The British turbine freighter Doric Star (10,086 tons) of the shipping company Blue Star Line from London with a cargo of grain, wool and meat was on a trip from Auckland to Great Britain, as on her second December 1939 was sunk by explosion, fire and torpedoed. The radio operator managed the dismissal of a RRR message that the British Admiralty informed about the new location of the Admiral Graf Spee. The 64-member crew was taken over complete.

The reefer Tairoa (7983 GRT) of the shipping company Furness Lines from Southampton was with 12,000 tonnes of frozen meat on the trip from Melbourne to the UK, as the third they December 1939 in the South Atlantic by shelling and torpedoing the position was sunk. The radio operator also managed the dismissal of a RRR message, by which the position of the Admiral Graf Spee was known.

The freighter Streonshalh (3895 GRT) of the shipping company Headlam & Son of Whitby was with a cargo of 5,900 tons of wheat on the trip from Buenos Aires to London, as he on 7th December 1939 on the position was sunk.

On 6 December, the Admiral Graf Spee bunkerte for the ninth and final time in the Altmark fuel. At dusk, a headlight exercise against the Altmark was set as 14 November night when stopping the Dutch steamer Holland the searchlight had not been used optimally. During this exercise, an unlit boat was discovered, whose nationality was not clear and was not attacked. As it turned out, it was a Norwegian freighter that sparked his observation immediately via shortwave toLondon.

Battle before the Rio de la Plata

Before the march back to their homeland Langsdorff would again go to the East Coast of South America, in the hope of meeting a weakly secured British convoy. After the last oil supplementation in convoy ship Altmark, the battleship took course there. On 13 December 1939 met the Admiral Graf Spee, off the mouth of the Río de la Plata on an enemy convoy, consisting of the British heavy cruiser HMS Exeter, flagship of Commodore Sir Henry Harwood, and the British light cruiser HMS Ajax and the New Zealand light cruiser HMS Achilles . Langsdorff went into the fight, although escape well within the bounds of possibility lay before equipped with steam turbines Allied warships could open up steam and a higher speed developed as the Admiral Graf Spee, with their diesel engines, which the British had made a combat advantage. Throughout the battle, the Exeter was severely damaged (loss of the heavy artillery, 61 dead and 23 wounded) and incapacitated. The two light cruisers, but the Admiral Graf Spee received damage. On the German battleship there were 36 dead and 60 injured. Langsdorff broke off the battle and ran into Montevideo for repairs and food acquisition, and then to begin the journey home to Germany. By the fighting were the food warehouse of the ship was destroyed and the diesel oil cleaning system was damaged, making the Spee had only one day of purified oil for their diesel engines.

In Montevideo

The British ambassador in Montevideo, Eugene Millington-Drake acted with the government Uruguay’s that the German pocket battleship had left the port within 72 hours – a period that was too short to carry out the urgent repairs, but long enough to be approaching the British gain. At the same time, the German Minister of Montevideo Otto Langmann telegraphed on 16 December 1939, 9:00 clock to the Foreign Ministry in Berlin include the following original passage:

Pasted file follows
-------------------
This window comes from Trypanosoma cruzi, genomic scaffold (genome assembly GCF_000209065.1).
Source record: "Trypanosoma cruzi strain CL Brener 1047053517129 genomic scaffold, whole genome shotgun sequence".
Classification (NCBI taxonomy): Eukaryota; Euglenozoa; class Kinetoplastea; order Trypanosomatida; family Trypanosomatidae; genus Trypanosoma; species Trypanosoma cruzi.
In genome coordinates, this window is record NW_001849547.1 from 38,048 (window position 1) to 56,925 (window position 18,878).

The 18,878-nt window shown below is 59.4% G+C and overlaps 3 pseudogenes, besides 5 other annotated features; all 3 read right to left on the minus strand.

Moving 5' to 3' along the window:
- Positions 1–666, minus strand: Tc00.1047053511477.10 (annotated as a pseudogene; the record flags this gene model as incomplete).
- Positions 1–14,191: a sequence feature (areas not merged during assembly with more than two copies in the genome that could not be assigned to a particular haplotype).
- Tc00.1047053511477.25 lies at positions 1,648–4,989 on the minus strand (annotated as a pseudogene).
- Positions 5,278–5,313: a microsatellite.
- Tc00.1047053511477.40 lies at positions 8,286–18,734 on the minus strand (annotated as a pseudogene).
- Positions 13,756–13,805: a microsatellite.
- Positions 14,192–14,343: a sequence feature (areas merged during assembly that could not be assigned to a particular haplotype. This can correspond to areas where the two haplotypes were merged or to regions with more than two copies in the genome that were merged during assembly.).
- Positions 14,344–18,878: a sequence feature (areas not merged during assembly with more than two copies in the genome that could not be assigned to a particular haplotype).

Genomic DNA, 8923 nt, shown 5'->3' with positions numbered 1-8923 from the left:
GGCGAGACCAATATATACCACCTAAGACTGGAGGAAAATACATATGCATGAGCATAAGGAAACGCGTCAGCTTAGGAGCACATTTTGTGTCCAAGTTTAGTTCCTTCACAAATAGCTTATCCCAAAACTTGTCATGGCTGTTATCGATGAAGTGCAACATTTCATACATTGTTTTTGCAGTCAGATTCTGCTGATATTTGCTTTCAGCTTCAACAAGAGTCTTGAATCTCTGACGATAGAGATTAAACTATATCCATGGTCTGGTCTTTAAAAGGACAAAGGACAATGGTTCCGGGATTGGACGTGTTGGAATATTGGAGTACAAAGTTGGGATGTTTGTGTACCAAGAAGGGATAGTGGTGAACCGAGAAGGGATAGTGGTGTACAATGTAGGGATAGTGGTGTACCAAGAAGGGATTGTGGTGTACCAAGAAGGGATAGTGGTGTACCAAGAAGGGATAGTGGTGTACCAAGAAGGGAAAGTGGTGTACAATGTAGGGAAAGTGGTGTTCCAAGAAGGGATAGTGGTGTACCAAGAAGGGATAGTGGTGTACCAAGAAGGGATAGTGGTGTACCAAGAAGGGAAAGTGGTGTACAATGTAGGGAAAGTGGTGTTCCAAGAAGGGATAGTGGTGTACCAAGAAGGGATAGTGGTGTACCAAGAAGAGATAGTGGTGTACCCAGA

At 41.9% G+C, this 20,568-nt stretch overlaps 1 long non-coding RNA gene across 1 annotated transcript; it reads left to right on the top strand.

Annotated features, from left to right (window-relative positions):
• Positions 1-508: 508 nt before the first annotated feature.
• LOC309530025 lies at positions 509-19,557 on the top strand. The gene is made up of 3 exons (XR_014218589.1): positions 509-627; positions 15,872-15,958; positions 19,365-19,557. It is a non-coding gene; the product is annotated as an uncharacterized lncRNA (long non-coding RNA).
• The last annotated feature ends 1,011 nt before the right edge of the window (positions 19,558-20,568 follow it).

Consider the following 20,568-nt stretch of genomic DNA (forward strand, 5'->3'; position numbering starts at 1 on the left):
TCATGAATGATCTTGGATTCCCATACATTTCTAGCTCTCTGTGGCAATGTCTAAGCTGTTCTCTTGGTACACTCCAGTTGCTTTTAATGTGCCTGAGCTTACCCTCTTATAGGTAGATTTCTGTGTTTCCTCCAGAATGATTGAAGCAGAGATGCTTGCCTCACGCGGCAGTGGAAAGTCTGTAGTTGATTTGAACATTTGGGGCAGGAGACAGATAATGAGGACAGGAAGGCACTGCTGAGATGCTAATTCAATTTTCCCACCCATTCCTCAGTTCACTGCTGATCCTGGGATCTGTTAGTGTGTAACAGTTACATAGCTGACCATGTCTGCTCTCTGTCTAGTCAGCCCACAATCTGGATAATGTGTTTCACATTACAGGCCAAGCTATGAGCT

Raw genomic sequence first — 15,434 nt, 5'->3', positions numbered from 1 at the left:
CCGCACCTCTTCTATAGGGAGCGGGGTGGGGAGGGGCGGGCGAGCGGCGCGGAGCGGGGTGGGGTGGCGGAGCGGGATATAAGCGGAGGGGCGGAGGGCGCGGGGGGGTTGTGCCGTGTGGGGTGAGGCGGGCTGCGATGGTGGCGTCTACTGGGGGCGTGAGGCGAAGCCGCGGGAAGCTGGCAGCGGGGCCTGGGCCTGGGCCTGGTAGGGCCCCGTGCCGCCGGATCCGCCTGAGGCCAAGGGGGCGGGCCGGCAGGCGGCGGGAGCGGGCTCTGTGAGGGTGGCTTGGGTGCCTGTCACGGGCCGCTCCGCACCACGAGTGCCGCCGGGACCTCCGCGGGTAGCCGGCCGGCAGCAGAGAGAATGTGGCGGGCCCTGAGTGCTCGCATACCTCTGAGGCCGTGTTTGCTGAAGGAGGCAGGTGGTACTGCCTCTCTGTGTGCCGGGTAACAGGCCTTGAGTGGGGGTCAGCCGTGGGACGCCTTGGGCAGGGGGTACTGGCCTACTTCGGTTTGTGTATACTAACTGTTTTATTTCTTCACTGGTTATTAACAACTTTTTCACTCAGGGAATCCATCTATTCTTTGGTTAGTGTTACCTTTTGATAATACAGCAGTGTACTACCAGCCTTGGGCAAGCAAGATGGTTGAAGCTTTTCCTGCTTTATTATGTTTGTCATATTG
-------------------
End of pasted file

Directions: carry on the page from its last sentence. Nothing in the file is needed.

According to British sources, this situation report was caused by intentional misinformation of British intelligence that the German side vorspiegelte a superior enemy battle group at sea.

The international law stipulated that no warship would leave port when in the last 24 hours before a merchant ship of the opposing side had left it. Therefore, the British ambassador made sure that every day a British merchant ship left the port and then the delayed departure of Admiral Graf Spee. The British reinforcements, which was already on the way, needed more time. Meanwhile monitored the Ajax and Achilles the La Plata estuary, together with the HMS Cumberland, which, coming from the Falklands followed, Harwood Union to replace the laid-off for repair Exeter.

The Admiral Graf Spee had suffered damage in the diesel oil cleaning system, which was only for about a day of purified diesel available. Other damage, such as the destroyed fresh water generator, needed lengthy repairs. It was estimated to seven days to repair the ship. The combat capability of the Spee had remained intact and a failed attack by enemy 15-cm gun with available materials could again be made fully operational. The presence of the vessel was also exploited to to bury the dead of the battle, were buried in the North Cemetery of Montevideo with military honors. Under pressure from Britain towards the Admiral Graf Spee, but had to run out after 72 hours, although in 1914 the British light cruiser Glasgow had been granted after the naval battle of the Falkland Islands against a German squadron for 30 days for repairs, what Langsdorff in a protest to Uruguayan government pointed out, as the ship went anke up and that he was forced to all statutes of neutrality, with a leaking ship was unseaworthy. The necessary repairs were but despite the help of living in Uruguay and German volunteers of the crews of two German merchant ships in the port of Montevideo in the 72-hour deadline to not create. For the British, a longer wait for the expiry of the Admiral Graf Spee was dangerous because the Navy could use submarines that would the lurking before Montevideo British warships lying in wait for their part, and the ship would have been improved by repairs in his combat ability. The British, the actual damage to the Graf Spee were unknown.